Spitzer Space Telescope to shut down by 2020

Spitzer Space Telescope to shut down by 2020

NASA is experiencing some major troubles due to the budget cuts by the government and due to these budget cuts, NASA has to, unfortunately, shut down some of their ongoing projects which are under running from a long time. The reason behind shutting down the projects is to execute the other projects which are scheduled such as the remission to the moon as per Trump’s order. NASA decided to put a stop on their ongoing telescope project which is known as Spitzer Space Telescope.

NASA has decided to end the project in January 2020 and due to these budget cuts, NASA is giving the contracts to other private space organizations. The Spitzer Space Telescope is meant to study other galaxies which are far in the deep space or let’s say that the galaxies are light years away. The plan was to keep the project running unless they launch the James Webb Space Telescope which is now launching in 2021 but due to the less budget and budget cuts in astrophysics division, NASA decided to end the Spitzer telescope early. Here are some major findings by Spitzer Telescope.

  • Discovered some of the oldest galaxies in the universe
  • Revealed a new ring around Saturn
  • Peered through shrouds of dust to study newborn stars and black hod
  • Discovered most distant supermassive black holes ever
  • Found evidence of several rocky collisions in distant solar systems
  • Detected one of the most remote planets ever discovered– located about 13,000 light-years away from Earth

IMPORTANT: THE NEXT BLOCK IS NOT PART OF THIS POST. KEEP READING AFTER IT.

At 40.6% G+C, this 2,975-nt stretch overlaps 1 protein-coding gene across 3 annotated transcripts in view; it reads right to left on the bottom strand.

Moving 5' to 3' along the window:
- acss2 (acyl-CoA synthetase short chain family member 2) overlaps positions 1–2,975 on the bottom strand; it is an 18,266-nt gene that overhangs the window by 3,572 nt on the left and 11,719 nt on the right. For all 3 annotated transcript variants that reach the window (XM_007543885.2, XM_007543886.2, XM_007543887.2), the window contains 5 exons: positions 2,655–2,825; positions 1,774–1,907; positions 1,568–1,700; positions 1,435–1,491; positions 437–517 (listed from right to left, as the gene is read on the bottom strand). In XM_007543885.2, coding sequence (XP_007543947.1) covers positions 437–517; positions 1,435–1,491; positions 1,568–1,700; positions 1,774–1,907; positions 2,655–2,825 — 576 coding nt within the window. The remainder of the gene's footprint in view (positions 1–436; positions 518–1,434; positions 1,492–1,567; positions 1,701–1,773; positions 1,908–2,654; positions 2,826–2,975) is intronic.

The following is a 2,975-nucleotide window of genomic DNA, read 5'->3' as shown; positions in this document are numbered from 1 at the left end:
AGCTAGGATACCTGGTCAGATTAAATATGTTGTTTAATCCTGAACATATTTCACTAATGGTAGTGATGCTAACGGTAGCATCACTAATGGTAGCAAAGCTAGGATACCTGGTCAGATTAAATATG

• Spotted small asteroids
  • Discovered planets beyond our solar system — including the detection of seven Earth-size planets orbiting the star TRAPPIST-1

Lisa Storrie-Lombardi, Spitzer’s project manager at NASA’s Jet Propulsion Laboratory in Pasadena, California, “On January 30, 2020, NASA’s Spitzer Space Telescope will transmit the final science and engineering data to mission control and then be commanded off, ending its amazing and surprising mission.” The scientists have decided to save all the data so that it can be used by the scientists who are going to work on the project in the coming future. Storrie-Lombardi also said,

“But even after Spitzer ceases transmissions, scientists will continue making discoveries from its 16 years of data for decades to come. Spitzer enables groundbreaking advances in our understanding of planetary systems around other stars, the evolution of galaxies in the nearby and distant universe, the structure of our Milky Way galaxy, the infinite variety in the lives of stars, and the constituents of our solar system.”

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